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Pathways to Success Implementation Offers ACOs Greater Risks and Rewards

Pathways to Success Implementation Offers ACOs Greater Risks and Rewards

Wednesday, February 27, 2019 | by Alex Hartzman

Tags: MSSP, Accountable Care Organizations, ACOs, Hospitals, Medicare

The Medicare Shared Savings Program (MSSP) is undergoing a major overhaul under the Pathways to Success regulation, finalized December 31, 2018. This regulation replaces the existing program participation tracks with an emphasis on increasing downside risk, as well as updates a variety of other program rules. This rule went into effect on January 1, 2019, with most aspects to be implemented fully starting July 1, 2019.

 

Though limited data is available on the 2019 MSSP cohort, it seems the vast majority of 2018 MSSP ACOs continued in the program. Track 1 (the upside risk-only option) has been eliminated, with most prior Track 1 ACOs transitioning to Track 1+. The true test remains how many MSSP ACOs will continue through the more substantial changes scheduled to begin on July 1, 2019 - and how many more might join.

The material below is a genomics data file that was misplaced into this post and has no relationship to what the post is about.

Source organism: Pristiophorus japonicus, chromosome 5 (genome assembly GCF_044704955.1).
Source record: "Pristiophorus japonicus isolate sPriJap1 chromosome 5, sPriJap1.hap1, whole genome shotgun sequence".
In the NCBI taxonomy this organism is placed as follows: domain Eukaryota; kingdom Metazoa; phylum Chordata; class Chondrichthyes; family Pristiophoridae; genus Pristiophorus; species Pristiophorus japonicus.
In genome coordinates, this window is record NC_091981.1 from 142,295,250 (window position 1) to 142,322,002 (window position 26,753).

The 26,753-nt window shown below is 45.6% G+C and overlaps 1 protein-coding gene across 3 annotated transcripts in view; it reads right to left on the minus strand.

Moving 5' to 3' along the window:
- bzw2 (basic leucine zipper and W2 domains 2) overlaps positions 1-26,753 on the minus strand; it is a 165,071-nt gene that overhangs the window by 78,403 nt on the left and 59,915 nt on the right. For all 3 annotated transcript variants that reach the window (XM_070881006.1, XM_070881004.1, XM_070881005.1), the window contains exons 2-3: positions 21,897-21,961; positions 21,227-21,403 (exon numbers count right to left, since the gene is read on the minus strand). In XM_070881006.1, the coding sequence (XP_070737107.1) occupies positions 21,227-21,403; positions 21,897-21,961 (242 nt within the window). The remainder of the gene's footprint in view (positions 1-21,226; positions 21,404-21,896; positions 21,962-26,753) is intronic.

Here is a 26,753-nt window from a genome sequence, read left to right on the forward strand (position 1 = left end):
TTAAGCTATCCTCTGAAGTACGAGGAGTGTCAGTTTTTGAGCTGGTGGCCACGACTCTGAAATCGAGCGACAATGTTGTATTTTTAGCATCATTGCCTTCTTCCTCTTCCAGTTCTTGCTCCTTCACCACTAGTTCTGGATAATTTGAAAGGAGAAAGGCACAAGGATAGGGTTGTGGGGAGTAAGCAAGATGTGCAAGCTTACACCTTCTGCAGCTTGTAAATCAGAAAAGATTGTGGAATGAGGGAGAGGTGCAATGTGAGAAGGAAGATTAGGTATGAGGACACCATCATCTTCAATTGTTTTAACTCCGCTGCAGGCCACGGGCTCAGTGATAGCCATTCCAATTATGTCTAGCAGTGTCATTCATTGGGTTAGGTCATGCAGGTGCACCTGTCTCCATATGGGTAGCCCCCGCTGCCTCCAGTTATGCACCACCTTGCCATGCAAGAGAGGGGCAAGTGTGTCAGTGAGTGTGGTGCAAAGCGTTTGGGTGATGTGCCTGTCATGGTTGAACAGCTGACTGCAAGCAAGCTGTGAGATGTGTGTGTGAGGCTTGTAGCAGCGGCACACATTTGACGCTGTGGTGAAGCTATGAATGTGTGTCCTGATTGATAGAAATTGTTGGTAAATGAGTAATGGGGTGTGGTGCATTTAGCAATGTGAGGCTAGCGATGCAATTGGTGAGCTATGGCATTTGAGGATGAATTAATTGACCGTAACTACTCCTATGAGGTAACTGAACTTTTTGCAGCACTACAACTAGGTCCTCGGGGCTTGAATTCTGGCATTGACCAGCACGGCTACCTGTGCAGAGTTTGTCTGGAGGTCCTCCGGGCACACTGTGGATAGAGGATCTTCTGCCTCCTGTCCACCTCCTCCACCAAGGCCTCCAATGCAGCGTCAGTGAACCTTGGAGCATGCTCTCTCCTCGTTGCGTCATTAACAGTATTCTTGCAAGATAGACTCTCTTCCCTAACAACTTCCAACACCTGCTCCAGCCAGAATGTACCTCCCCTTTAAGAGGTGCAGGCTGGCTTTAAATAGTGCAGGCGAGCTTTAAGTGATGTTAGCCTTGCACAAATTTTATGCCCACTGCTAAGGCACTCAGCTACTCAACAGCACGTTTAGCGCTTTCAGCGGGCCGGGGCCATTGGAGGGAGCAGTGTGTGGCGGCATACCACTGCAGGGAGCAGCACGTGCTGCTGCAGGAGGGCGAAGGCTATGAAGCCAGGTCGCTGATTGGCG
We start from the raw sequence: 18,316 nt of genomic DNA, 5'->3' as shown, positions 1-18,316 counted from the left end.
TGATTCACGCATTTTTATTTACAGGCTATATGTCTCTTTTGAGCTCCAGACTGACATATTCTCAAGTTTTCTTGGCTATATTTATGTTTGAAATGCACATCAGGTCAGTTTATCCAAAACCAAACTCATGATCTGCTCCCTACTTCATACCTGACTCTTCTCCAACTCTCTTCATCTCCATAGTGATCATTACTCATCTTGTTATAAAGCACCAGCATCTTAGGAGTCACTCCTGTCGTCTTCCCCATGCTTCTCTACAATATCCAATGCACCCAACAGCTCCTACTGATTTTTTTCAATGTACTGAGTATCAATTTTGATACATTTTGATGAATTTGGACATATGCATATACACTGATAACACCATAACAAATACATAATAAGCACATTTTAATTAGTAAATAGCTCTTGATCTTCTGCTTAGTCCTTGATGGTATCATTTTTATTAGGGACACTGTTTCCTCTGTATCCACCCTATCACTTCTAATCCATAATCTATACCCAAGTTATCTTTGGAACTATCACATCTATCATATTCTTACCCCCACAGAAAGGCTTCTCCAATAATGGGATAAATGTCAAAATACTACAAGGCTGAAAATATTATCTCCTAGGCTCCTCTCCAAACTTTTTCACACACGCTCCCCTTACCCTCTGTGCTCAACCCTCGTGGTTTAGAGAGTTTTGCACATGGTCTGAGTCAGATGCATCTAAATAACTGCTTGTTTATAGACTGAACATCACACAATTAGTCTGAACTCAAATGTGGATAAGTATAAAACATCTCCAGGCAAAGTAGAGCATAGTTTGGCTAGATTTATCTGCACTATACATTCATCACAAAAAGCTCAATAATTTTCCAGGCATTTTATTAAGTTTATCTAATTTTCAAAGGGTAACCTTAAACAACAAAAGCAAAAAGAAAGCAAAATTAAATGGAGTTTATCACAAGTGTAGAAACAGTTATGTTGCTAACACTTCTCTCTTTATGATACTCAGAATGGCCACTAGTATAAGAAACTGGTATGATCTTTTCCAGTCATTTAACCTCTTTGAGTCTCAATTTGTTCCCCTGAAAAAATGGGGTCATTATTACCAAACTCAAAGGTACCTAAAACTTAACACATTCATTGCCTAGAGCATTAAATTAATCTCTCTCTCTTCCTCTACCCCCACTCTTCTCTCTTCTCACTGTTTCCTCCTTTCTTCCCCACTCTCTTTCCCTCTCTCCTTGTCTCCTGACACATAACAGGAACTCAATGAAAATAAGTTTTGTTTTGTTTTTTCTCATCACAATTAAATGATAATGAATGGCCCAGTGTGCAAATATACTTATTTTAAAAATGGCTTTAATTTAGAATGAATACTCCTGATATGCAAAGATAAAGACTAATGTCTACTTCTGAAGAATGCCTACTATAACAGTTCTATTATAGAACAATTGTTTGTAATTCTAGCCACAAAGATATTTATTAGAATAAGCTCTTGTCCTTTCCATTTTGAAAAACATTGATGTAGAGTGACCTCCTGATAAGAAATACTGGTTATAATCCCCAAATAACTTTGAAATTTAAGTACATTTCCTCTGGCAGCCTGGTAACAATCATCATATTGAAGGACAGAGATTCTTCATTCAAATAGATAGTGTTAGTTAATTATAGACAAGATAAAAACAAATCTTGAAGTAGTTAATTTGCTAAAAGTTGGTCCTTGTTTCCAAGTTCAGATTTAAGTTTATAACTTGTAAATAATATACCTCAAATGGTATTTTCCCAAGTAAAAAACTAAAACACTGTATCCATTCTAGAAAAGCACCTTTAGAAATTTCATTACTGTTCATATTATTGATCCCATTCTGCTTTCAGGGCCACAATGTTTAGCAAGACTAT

New organizations and existing ACOs deciding whether to participate under the new rules will need to navigate a complex program that may have very different requirements and risk tracks depending on ACO makeup and history. ACOs with prior experience can expect to be shifted more quickly to downside risk, as can organizations whose Medicare revenue is at least a substantial portion of their assigned population's total expenditures.

 

To date, a strength of MSSP has been its reach in affecting the care of 10.5 million Medicare beneficiaries to help generate substantial annual savings. CMS is seeking to increase the intensity of savings performance by making punitive incentives more widespread, though in doing so may drive off organizations who might otherwise participate as part of the general shift to value-based payment and quality improvement. Ultimately it is yet to be seen how Pathways to Success will affect MSSP program participation, incentives for quality performance, and the overall breadth and impact of the program.

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